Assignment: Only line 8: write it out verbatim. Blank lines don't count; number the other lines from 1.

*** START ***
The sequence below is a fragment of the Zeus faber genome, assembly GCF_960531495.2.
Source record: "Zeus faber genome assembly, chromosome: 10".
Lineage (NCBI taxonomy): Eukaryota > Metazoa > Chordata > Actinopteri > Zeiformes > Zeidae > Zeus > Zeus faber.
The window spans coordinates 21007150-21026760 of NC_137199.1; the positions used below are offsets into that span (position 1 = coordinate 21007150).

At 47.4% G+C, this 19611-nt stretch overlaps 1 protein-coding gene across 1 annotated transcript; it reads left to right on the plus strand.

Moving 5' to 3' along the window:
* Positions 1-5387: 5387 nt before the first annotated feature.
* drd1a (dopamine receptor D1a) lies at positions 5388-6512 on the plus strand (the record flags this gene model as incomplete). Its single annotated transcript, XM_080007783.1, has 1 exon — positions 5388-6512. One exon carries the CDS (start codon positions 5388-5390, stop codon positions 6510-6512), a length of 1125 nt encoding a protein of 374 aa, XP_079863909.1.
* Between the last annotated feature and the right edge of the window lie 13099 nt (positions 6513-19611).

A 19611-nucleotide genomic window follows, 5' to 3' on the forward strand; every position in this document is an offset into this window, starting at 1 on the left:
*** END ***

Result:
* drd1a (dopamine receptor D1a) lies at positions 5388-6512 on the plus strand (the record flags this gene model as incomplete). Its single annotated transcript, XM_080007783.1, has 1 exon — positions 5388-6512. One exon carries the CDS (start codon positions 5388-5390, stop codon positions 6510-6512), a length of 1125 nt encoding a protein of 374 aa, XP_079863909.1.